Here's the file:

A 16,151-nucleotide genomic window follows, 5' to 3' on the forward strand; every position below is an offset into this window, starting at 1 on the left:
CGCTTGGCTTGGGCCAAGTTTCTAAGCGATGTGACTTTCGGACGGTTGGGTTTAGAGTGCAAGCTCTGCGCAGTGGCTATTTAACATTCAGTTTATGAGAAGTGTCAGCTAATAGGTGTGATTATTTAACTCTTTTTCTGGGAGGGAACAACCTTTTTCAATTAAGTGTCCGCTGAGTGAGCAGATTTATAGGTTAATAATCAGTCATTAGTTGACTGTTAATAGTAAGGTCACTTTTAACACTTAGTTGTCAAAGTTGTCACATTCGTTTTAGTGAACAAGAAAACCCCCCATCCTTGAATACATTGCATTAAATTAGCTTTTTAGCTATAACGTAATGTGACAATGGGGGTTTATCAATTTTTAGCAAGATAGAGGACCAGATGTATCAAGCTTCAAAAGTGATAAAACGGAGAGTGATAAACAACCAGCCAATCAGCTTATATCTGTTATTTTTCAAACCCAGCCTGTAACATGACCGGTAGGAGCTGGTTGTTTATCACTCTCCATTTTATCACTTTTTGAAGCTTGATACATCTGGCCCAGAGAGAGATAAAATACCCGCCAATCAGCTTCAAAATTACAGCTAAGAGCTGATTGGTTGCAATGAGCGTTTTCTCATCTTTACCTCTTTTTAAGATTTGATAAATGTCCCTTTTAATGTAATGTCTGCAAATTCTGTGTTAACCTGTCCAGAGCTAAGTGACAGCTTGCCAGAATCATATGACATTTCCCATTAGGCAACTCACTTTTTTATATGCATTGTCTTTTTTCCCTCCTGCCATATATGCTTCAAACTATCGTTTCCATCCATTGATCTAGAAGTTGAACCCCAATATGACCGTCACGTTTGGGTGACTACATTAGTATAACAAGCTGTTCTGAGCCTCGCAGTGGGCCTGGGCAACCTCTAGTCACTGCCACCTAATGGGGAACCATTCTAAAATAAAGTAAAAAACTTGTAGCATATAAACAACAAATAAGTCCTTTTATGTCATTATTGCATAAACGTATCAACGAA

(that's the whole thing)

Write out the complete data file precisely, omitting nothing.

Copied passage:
A 16,151-nucleotide genomic window follows, 5' to 3' on the forward strand; every position below is an offset into this window, starting at 1 on the left:
CGCTTGGCTTGGGCCAAGTTTCTAAGCGATGTGACTTTCGGACGGTTGGGTTTAGAGTGCAAGCTCTGCGCAGTGGCTATTTAACATTCAGTTTATGAGAAGTGTCAGCTAATAGGTGTGATTATTTAACTCTTTTTCTGGGAGGGAACAACCTTTTTCAATTAAGTGTCCGCTGAGTGAGCAGATTTATAGGTTAATAATCAGTCATTAGTTGACTGTTAATAGTAAGGTCACTTTTAACACTTAGTTGTCAAAGTTGTCACATTCGTTTTAGTGAACAAGAAAACCCCCCATCCTTGAATACATTGCATTAAATTAGCTTTTTAGCTATAACGTAATGTGACAATGGGGGTTTATCAATTTTTAGCAAGATAGAGGACCAGATGTATCAAGCTTCAAAAGTGATAAAACGGAGAGTGATAAACAACCAGCCAATCAGCTTATATCTGTTATTTTTCAAACCCAGCCTGTAACATGACCGGTAGGAGCTGGTTGTTTATCACTCTCCATTTTATCACTTTTTGAAGCTTGATACATCTGGCCCAGAGAGAGATAAAATACCCGCCAATCAGCTTCAAAATTACAGCTAAGAGCTGATTGGTTGCAATGAGCGTTTTCTCATCTTTACCTCTTTTTAAGATTTGATAAATGTCCCTTTTAATGTAATGTCTGCAAATTCTGTGTTAACCTGTCCAGAGCTAAGTGACAGCTTGCCAGAATCATATGACATTTCCCATTAGGCAACTCACTTTTTTATATGCATTGTCTTTTTTCCCTCCTGCCATATATGCTTCAAACTATCGTTTCCATCCATTGATCTAGAAGTTGAACCCCAATATGACCGTCACGTTTGGGTGACTACATTAGTATAACAAGCTGTTCTGAGCCTCGCAGTGGGCCTGGGCAACCTCTAGTCACTGCCACCTAATGGGGAACCATTCTAAAATAAAGTAAAAAACTTGTAGCATATAAACAACAAATAAGTCCTTTTATGTCATTATTGCATAAACGTATCAACGAA